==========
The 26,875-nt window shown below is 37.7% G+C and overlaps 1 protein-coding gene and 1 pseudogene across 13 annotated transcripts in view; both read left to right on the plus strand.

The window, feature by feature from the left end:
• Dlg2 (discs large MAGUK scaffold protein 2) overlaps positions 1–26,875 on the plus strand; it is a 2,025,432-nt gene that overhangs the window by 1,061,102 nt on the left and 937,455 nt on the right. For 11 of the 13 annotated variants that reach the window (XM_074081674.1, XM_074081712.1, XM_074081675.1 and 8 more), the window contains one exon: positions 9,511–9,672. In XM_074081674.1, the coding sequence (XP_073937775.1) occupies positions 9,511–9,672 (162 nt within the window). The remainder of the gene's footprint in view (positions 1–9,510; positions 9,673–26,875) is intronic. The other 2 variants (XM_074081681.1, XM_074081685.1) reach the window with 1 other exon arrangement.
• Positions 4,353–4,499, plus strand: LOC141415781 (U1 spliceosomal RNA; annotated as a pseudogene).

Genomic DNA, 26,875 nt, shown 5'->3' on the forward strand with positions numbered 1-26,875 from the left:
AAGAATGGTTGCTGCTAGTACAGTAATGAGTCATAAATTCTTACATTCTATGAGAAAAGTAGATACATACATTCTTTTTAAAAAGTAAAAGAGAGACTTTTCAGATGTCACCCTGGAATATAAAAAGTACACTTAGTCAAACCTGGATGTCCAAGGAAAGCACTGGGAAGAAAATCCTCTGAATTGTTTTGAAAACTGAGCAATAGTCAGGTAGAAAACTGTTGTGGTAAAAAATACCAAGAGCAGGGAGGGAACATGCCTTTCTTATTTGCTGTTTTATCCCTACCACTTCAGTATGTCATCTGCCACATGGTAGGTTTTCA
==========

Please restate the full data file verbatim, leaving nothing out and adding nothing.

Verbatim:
The 26,875-nt window shown below is 37.7% G+C and overlaps 1 protein-coding gene and 1 pseudogene across 13 annotated transcripts in view; both read left to right on the plus strand.

The window, feature by feature from the left end:
• Dlg2 (discs large MAGUK scaffold protein 2) overlaps positions 1–26,875 on the plus strand; it is a 2,025,432-nt gene that overhangs the window by 1,061,102 nt on the left and 937,455 nt on the right. For 11 of the 13 annotated variants that reach the window (XM_074081674.1, XM_074081712.1, XM_074081675.1 and 8 more), the window contains one exon: positions 9,511–9,672. In XM_074081674.1, the coding sequence (XP_073937775.1) occupies positions 9,511–9,672 (162 nt within the window). The remainder of the gene's footprint in view (positions 1–9,510; positions 9,673–26,875) is intronic. The other 2 variants (XM_074081681.1, XM_074081685.1) reach the window with 1 other exon arrangement.
• Positions 4,353–4,499, plus strand: LOC141415781 (U1 spliceosomal RNA; annotated as a pseudogene).

Genomic DNA, 26,875 nt, shown 5'->3' on the forward strand with positions numbered 1-26,875 from the left:
AAGAATGGTTGCTGCTAGTACAGTAATGAGTCATAAATTCTTACATTCTATGAGAAAAGTAGATACATACATTCTTTTTAAAAAGTAAAAGAGAGACTTTTCAGATGTCACCCTGGAATATAAAAAGTACACTTAGTCAAACCTGGATGTCCAAGGAAAGCACTGGGAAGAAAATCCTCTGAATTGTTTTGAAAACTGAGCAATAGTCAGGTAGAAAACTGTTGTGGTAAAAAATACCAAGAGCAGGGAGGGAACATGCCTTTCTTATTTGCTGTTTTATCCCTACCACTTCAGTATGTCATCTGCCACATGGTAGGTTTTCA